‘Ok,’ I thought. ‘But even if a user is not under catastrophic time pressure, the product still saves time, particularly where there are lots of ACNs/ABNs to check. That’s still something worth pursuing, right?’
People weren’t attracted to the time-saving benefit. For starters, most law firm lawyers won’t be super keen when you try to reduce billable hours. In addition, the time saved was modest at best – a couple of hours per month for a junior at the very most, noting that as they became more familiar with the task, they also became quite fast at it – and, interestingly, senior lawyers told me they actually liked giving this task to inexperienced colleagues, as it was a good way for them to learn important skills like how to use the online registers, how to navigate a legal document, and the importance of attention to detail.
There would be no home run for me. This was a strikeout.
When I was first told about this problem, it immediately resonated. A tedious task having to be done under immense time pressure. Being forced to choose between sacrificing accuracy for timeliness or timeliness for accuracy. Most lawyers have been there before.
Where I got it wrong however was by focusing too much on the task aspect (i.e. checking ACNs/ABNs) and too little on the time pressure aspect. It was an understandable misstep. Framing the problem around the task aspect made it seem easier, and therefore more attractive, to solve. But it was the wrong problem to solve. The real problem was never about checking ACNs/ABNs. It was about managing time and workflows so that people aren’t put in these sorts of unreasonable positions in the first place – in other words, better project management.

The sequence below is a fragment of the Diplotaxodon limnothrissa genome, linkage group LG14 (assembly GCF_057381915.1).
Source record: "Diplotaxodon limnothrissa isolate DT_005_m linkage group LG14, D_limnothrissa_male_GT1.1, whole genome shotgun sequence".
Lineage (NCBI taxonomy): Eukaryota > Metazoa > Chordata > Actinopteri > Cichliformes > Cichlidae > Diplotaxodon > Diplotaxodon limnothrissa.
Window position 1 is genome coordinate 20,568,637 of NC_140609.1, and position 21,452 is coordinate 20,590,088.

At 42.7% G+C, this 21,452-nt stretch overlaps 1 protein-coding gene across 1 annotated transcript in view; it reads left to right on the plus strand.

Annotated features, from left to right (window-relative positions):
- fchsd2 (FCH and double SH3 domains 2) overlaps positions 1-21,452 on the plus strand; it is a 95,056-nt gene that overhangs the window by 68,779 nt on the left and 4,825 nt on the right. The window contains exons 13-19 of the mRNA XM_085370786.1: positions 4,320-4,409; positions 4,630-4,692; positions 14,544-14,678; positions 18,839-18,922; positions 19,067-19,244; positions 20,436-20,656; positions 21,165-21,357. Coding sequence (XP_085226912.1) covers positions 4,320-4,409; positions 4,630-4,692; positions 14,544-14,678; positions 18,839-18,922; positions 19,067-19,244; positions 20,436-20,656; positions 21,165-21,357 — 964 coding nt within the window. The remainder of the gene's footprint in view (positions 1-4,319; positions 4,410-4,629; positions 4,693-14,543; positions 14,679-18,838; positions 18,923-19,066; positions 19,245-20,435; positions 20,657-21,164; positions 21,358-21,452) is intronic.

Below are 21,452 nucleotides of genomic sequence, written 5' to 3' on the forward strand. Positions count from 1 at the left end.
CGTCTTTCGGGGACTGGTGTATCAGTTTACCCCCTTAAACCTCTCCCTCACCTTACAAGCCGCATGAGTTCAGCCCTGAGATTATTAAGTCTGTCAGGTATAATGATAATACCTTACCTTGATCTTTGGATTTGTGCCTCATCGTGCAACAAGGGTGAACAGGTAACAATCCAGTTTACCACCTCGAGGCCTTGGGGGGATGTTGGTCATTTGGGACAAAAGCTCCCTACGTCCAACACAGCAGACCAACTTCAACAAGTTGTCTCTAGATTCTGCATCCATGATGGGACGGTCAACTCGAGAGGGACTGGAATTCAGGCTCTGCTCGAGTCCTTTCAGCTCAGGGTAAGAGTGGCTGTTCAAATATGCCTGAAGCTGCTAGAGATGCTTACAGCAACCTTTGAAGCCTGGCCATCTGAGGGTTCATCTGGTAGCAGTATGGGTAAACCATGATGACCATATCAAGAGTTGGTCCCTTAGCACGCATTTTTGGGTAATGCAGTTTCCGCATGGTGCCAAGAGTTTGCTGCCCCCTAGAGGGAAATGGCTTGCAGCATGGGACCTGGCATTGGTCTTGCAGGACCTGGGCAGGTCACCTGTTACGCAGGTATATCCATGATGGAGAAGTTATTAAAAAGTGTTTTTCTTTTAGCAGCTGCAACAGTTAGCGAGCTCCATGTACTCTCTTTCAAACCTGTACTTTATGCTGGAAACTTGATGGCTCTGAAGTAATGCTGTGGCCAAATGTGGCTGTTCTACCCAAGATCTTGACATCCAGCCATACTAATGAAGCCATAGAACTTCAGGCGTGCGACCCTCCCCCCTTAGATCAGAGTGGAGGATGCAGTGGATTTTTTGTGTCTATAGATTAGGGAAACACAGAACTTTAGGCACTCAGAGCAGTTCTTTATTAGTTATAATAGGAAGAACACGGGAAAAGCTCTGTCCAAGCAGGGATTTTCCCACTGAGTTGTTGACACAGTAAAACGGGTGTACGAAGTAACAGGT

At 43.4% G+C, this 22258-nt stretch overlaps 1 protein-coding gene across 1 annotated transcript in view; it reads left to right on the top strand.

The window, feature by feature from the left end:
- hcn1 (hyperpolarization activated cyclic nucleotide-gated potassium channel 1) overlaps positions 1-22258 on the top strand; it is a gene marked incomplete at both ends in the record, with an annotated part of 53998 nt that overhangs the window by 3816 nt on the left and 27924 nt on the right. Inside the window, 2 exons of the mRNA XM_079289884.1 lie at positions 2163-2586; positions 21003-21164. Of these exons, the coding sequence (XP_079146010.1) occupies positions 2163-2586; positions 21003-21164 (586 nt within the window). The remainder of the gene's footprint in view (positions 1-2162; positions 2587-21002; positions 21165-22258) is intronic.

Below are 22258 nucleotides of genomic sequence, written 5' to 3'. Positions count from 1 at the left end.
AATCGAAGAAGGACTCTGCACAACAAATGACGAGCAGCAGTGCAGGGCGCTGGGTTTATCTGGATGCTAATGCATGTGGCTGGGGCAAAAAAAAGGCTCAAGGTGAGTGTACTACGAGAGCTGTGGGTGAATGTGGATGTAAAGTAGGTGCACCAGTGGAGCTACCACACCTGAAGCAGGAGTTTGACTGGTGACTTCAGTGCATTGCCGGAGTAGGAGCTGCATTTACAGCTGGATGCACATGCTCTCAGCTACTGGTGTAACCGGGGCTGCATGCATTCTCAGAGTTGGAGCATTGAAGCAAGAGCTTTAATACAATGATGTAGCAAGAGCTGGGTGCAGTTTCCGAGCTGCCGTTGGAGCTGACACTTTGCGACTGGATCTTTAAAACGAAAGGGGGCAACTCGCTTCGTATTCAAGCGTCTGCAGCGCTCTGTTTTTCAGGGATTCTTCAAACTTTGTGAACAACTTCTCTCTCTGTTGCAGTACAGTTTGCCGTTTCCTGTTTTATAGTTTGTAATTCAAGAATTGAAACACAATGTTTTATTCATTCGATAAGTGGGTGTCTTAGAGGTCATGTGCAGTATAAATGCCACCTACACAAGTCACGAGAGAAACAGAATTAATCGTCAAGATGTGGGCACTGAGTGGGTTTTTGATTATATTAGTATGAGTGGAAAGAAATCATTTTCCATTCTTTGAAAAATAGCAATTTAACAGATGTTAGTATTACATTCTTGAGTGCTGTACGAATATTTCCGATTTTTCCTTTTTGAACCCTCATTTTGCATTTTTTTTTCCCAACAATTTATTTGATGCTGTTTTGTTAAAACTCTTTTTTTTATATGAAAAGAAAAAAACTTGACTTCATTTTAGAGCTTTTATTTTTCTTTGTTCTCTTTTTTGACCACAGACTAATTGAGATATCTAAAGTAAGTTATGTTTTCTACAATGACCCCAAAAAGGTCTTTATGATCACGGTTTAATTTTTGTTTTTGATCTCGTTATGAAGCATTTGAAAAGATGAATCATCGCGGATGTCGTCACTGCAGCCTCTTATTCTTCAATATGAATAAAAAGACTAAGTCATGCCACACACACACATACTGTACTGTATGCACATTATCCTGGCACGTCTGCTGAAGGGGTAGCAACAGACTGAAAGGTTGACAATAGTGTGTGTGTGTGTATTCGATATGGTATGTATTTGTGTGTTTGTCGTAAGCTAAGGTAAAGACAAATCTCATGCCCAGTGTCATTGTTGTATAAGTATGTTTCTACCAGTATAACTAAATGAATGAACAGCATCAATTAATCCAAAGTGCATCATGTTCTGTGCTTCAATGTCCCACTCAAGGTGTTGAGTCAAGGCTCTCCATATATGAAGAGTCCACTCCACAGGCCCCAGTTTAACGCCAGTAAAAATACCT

When I found my prototype didn’t resonate (because it was solving the wrong problem), the natural reaction was to try and salvage the situation by seeing what other problems my prototype could solve (i.e. maybe it could help save time). This was unsuccessful. And indeed, trying to pivot an existing solution into a new problem always needs to be treated with a high degree of caution, as it’s essentially putting the solution before the problem.
You might be wondering then, did I go on to try and tackle that more fundamental issue of project management?
Yes, I did. But that’s a story for another time. If you’re interested in learning how that went or other legaltech trainwrecks, please follow me on LinkedIn.
Follow the link and enjoy reading the LegalTech Trainwrecks #1 (No Confetti) article too.
*In Australia, it’s a requirement and good practice to include the government-issued 9-digit ‘Australian Company Number’ (ACN) or 11-digit ‘Australian Business Number’ (ABN) immediately after the relevant company name in certain types of documents, which translates to basically all documents a law firm might prepare (contracts, court filings etc). Unsurprisingly, junior staff are usually given the task of checking ACNs/ABNs against the government register to ensure they’re correct. This is tolerable if you’re just checking one or two. It’s horrible if you have a corporate group with 100 subsidiaries.